8. A ventral bone-plate assembly for fixation of spinal vertebras, the assembly comprising:
a U-shaped base having a pair of longitudinally extending legs bridged by a transversely extending bight unitarily formed with and extending transversely between the legs;
an insert juxtaposed with one of the legs and extending longitudinally from the bight at a transverse spacing from the other of the legs, the other leg and the insert each being formed at the bight with an inner hole and at a respective outer end spaced longitudinally from the bight with an outer hole, the one leg being formed with a seat in which the insert fits, the bight being formed at the inner hole of the one leg with a slot elongated transversely and parallel to the bight, the inner hole of the one insert being a generally circular hole, the insert being transversely shiftable in the seat parallel to the slot;
a brace bar extending transversely between the outer ends and formed with end holes alignable with the outer holes, the end hole alignable with the outer hole of the insert being formed as a slot parallel to the slot of the bight; and
respective inner and outer bone screws, the inner screws extending through the inner holes and the outer screws each extending through a respective one of the outer holes and a respective one of the end holes, the screws of the one leg also extending through the slots of the bight and of the brace bar.
9. The ventral bone-plate assembly defined in claim 8 wherein each of the screws is formed with a central longitudinally throughgoing passage through which bone cement can be forced.
Description
FIELD OF THE INVENTION

The present invention relates to a ventral plate. More particularly this invention concerns such a plate that is secured to two vertebras to stabilize a spine.

BACKGROUND OF THE INVENTION

A typical such ventral plate is formed with a plurality of holes for receiving bone screws that pass through the holes and that are to be screwed into the vertebral bodies of adjacent vertebras.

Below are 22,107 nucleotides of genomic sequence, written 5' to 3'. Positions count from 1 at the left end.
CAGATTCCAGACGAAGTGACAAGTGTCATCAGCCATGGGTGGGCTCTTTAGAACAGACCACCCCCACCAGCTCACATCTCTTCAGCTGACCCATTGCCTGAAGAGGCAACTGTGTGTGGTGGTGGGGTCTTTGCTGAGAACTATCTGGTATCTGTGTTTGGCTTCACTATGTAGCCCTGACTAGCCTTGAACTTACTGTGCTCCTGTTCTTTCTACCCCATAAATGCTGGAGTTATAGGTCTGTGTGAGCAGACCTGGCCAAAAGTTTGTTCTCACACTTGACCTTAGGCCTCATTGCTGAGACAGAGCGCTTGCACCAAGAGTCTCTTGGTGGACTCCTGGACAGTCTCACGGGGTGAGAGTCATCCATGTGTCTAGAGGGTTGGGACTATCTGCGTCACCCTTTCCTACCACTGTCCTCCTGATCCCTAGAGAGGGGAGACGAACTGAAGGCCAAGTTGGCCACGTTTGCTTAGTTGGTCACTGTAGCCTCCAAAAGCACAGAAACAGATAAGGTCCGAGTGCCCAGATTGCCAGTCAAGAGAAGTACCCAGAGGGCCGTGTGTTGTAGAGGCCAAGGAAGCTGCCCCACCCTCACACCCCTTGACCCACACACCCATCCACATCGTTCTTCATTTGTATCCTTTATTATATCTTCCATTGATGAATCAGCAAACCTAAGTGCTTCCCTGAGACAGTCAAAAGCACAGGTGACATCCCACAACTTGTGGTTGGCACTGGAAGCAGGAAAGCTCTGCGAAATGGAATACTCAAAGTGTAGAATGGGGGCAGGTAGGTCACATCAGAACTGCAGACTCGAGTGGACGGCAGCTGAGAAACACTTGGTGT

Bone plates for osteosynthesis have been known for a long time and are employed in particular in order to cover sites of fractures. Moreover, they are also employed in surgery on the spinal column for stiffening adjacent vertebral bodies. However, it is disadvantageous that with the known bone plates the surgeon cannot see the areas covered by the plate, which is particularly disadvantageous in spinal column surgery when, after the plate has been placed, the surgery must be continued for adding bone, bone cement, or another substitute element for the spinal column.

It has been suggested in U.S. Pat. No. 6,585,738 of Mangione and EP 1,121,903 of Calisse to use an L-shaped or U-shaped bone plate, but such a structure is often insufficiently strong. The bone plate, which is secured at each end by two screws, is subjected to considerable stress and failure could result in a serious spinal injury.

OBJECTS OF THE INVENTION

It is therefore an object of the present invention to provide an improved ventral bone plate.

Another object is the provision of such an improved ventral bone plate that overcomes the above-given disadvantages, in particular that does not block the surgeon's view of the surgical site, but that nonetheless is very strong once installed.